The Dehesa | The Meadow
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It is well known that the most important factors in determining the degree of quality of a Spanish ham are the genes of the pig and the type of food provided during the fattening period. But these can only be understood on the basis of the place of origin of the best Spanish hams in the world.
We are referring to the Dehesa (Meadow).
The term La Dehesa refers to a very particular ecosystem, a large area of Southern Spain, characterized by savanna-like grassland and made up of an important quantity of trees such as Holm oak, and Cork oak trees which produce acorns and are considered a treasure by the Iberico product producers.
These are the element that give Iberico ham de bellota its identity - to such an extent that the acorn has become an symbol of a job well done.
The dehesa is a result of harmonious respect of nature on the part of its settlers, who have used for farming purposes and a source of highly valued resources such as cork and wood.
This balance has been maintained for centuries, on the basis of respect for the seasonal rhythms and to the preservation of resources for the future, making the dehesa today one of the most exemplary ecosystems in the world.
Both the holm oaks and the cork oak provide shade, acorns and the ideal microclimate for the pigs. The period of greatest production occurs between the months of September and February. This coupled with the fact that the temperatures are lower, makes it the best time when the majority of pigs come to scurry around the grass land.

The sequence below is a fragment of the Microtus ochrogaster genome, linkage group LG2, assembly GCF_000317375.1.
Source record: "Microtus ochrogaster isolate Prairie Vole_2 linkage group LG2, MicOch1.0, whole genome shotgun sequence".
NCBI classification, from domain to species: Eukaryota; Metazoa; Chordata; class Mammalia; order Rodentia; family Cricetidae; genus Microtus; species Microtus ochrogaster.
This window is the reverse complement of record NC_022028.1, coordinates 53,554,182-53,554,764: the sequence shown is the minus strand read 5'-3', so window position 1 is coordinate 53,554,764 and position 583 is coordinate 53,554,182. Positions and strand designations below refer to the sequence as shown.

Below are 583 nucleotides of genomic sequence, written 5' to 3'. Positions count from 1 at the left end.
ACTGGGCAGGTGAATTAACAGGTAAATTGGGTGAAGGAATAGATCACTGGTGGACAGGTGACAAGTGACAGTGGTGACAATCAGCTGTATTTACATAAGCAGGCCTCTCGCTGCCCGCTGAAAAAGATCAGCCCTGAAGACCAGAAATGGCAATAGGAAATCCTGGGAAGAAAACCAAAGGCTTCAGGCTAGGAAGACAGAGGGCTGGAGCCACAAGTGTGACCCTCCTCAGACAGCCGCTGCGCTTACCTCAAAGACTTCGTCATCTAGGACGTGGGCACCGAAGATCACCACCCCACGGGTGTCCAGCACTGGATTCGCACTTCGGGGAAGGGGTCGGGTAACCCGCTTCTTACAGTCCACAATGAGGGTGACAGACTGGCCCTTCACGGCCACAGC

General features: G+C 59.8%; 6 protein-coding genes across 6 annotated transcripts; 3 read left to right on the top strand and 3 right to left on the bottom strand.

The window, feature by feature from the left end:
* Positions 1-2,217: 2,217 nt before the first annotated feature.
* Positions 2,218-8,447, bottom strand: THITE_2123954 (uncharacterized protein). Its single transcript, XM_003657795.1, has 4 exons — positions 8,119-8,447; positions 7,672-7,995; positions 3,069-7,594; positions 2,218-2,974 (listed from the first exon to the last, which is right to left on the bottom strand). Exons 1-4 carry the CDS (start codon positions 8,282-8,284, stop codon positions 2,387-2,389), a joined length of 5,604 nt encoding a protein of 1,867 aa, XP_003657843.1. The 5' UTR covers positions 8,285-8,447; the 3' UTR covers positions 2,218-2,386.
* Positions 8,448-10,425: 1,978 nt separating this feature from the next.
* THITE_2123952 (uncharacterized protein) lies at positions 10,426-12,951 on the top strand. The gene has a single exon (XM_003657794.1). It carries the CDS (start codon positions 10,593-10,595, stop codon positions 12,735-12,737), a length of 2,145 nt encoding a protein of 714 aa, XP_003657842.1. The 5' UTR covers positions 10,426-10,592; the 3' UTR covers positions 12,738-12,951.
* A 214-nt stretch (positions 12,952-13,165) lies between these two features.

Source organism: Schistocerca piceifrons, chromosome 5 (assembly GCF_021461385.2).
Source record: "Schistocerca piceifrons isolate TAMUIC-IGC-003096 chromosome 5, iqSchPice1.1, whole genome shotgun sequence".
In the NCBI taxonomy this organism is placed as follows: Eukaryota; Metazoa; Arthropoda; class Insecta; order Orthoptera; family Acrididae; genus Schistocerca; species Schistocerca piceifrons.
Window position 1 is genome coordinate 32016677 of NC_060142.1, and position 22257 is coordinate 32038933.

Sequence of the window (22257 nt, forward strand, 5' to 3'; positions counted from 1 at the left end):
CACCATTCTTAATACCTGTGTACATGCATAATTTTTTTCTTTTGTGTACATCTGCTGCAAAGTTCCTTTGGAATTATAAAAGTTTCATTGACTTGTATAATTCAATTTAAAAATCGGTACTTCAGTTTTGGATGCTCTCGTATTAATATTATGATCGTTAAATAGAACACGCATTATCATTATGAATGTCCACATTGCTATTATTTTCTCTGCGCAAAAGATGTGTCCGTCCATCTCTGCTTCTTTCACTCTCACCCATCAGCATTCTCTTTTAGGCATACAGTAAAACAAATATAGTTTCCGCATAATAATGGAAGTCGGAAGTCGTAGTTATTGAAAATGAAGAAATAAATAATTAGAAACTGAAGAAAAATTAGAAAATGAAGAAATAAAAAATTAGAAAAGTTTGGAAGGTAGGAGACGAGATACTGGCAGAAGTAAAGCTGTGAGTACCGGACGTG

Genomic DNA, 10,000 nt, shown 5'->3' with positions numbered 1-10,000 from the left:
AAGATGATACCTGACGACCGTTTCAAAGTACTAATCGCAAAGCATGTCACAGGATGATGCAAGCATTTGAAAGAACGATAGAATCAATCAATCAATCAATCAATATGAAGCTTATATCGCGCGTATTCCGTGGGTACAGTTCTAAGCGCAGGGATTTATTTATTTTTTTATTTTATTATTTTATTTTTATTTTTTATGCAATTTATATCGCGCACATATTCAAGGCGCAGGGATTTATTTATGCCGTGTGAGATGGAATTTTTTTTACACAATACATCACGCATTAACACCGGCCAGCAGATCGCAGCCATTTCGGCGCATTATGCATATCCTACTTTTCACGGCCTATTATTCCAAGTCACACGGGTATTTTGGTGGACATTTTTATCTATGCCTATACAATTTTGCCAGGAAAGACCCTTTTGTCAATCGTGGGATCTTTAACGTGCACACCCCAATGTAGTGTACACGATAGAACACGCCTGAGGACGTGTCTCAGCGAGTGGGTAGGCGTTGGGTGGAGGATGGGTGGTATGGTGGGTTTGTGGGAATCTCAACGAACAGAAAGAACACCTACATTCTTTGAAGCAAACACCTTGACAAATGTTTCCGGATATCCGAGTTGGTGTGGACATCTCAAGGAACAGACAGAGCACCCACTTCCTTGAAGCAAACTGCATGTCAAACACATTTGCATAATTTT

During the rest of the year the pigs consume other resources such as grass, roots, and left over acorns, which are also beneficial to their nutrition.
You might be asking: why are acorn so important to obtain high quality Spanish hams? The answer is found in the high concentration of oleic acid found in acorns (up to 93%), in combination with the pig's disposition to accumulating fat. This fat will be infiltrated in the meat, an effect which is cherished by consumers.
Without a doubt the reason for Iberico ham's success is its juiciness and the unbeatable flavor the acorn provides, making Iberico ham de bellota a unique product.
We can affirm there is a perfect relationship between the pigs and the dehesa, which is why the conservation of it and good business practices will ensure sustainable production in the future.
Also worth noting are the ramification in regards to health issues. In fact, numerous scientific studies claim that Iberico pigs fed on acorns produce hams that are healthier than hams from white pigs. Iberico hams contain lower cholesterol and a high concentration of oleic acid which aids in the prevention of cardiovascular diseases.
Iberico hams have a large amount of vitamins and minerals which makes them a healthy product to consume with a balanced diet. However it is important to remember that these parameters are only present in pigs fattened in the Dehesa and fed exclusively on acorns.